NEW YORK (Reuters Health) – An expert panel has developed quality indicators (QIs) for the diagnosis and management for primary hyperparathyroidism (pHPT), which they hope will help optimize quality and cost-effectiveness of care for patients.
“To our knowledge, these are the first pHPT QIs developed through a robust evidence and consensus-based methodology,” write Dr. Jesse Pasternak of the University of Toronto and colleagues in JAMA Otolaryngology – Head & Neck Surgery.
pHPT is a common endocrine disorder causing dysregulation of calcium homeostasis. Diagnosing and treating the disorder can be challenging. Despite high-quality guidelines, care is variable, and there is low adherence to evidence-based treatment pathways.
Research has shown that patients are “under treated for parathyroid disease, and those that are treated may not be getting the optimal management,” Dr. Pasternak told Reuters Health by email.
“We brought representative stakeholders from the health system to delineate a practical approach and guide to diagnosis and management for those with parathyroid disease to optimize patient outcomes,” Dr. Pasternak said.
The “top” QIs proposed by the panel include:
– Diagnosis of pHPT should be made on biochemical grounds, and biochemical evaluation of suspected pHPT should include adequate calcium measurement (total calcium, corrected calcium, ionized calcium as appropriate), PTH, creatinine, and 25-hydroxyvitamin D levels.
– Parathyroidectomy is indicated, and is the preferred treatment, for all patients with symptomatic pHPT.
– Parathyroidectomy is indicated regardless of whether objective symptoms are present or absent when there is objective evidence of kidney involvement, including silent nephrolithiasis on kidney imaging, nephrocalcinosis, hypercalciuria with increased stone risk, or impaired kidney function.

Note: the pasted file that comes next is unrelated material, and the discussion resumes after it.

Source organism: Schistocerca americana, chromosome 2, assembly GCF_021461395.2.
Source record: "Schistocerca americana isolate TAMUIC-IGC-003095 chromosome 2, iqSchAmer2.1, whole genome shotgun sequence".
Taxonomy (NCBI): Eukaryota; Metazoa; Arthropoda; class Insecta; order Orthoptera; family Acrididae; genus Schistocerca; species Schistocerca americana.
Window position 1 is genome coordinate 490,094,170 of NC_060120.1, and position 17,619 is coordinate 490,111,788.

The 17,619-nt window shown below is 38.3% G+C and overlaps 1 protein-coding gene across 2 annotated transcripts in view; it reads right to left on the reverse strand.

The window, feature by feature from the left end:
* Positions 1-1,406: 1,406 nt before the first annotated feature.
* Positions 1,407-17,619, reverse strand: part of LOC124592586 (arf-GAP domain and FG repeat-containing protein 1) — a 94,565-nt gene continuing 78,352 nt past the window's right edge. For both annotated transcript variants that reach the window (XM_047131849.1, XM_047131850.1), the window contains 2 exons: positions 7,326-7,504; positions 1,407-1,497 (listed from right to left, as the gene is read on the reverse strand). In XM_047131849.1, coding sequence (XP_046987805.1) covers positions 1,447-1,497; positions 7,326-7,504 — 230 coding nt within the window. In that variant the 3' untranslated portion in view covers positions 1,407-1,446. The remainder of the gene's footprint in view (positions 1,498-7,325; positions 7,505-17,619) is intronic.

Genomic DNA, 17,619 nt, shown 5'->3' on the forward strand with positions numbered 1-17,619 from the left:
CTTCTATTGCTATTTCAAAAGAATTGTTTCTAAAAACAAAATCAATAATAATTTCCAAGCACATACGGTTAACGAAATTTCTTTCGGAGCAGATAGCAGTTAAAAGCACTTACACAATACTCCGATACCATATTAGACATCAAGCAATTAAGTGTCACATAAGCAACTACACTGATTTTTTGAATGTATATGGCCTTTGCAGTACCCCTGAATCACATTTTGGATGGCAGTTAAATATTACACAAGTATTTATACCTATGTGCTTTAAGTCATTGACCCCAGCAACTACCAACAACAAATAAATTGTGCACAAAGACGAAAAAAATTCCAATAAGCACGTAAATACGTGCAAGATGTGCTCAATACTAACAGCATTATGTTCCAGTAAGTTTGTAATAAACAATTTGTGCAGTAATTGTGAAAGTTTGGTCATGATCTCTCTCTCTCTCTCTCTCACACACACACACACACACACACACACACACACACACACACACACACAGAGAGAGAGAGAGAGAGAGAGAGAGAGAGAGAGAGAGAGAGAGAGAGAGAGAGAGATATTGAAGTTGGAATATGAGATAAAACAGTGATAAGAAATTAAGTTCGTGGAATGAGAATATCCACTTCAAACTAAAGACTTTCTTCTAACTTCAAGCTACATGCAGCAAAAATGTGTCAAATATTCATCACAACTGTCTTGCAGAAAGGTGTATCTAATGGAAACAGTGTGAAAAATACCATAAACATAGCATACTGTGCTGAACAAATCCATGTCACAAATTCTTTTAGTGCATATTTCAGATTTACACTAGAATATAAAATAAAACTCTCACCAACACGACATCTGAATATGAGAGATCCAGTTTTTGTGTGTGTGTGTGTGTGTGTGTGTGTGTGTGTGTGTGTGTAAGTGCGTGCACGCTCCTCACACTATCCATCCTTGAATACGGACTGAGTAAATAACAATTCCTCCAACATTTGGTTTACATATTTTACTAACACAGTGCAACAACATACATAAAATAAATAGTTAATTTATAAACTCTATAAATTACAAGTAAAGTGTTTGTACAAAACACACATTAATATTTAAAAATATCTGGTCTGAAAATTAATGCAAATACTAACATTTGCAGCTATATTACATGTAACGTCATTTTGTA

– 24-hour urinary calcium and vitamin D serum levels should be measured in patients with pHPT, specifically those at risk for familial hypocalciuric hypercalcemia.
– Parathyroidectomy is indicated regardless of whether objective symptoms are present or absent when the serum calcium level is >1 mg/dL (0.25 mmol/L) above normal.
– Parathyroidectomy is indicated regardless of whether objective symptoms are present or absent in patients with osteoporosis, fragility fracture, or evidence of vertebral compression fracture on spine imaging.
– If the patient meets an indication for parathyroidectomy, negative imaging results should not preclude parathyroidectomy.
– Patients should not receive medical therapy (cinacalcet) for definitive management.
– Appropriate surgical strategies for parathyroidectomy include limited parathyroid exploration with use of intraoperative PTH or four-gland parathyroid exploration.
– Patients undergoing surgery for pHPT should have a cure rate approaching 98%.
– Preoperative imaging should start with the performance of cervical ultrasonography combined with sestamibi or 4-dimensional computed tomography.
“Health system clinician leaders can use these relatively brief QI tools to find areas of improvement and create metrics for benchmarking in how they find and treat patients with parathyroid disease,” Dr. Pasternak told Reuters Health.
“Ultimately, if clinicians including surgeons, internists and primary care doctors can use this paper as part of their common-sense approach in guiding a more standardized and evidence-based management of parathyroid disease, patients who are affected will be better served,” Dr. Pasternak added.
SOURCE: https://bit.ly/3r8pBt0 JAMA Otolaryngology – Head & Neck Surgery, online January 6, 2022.
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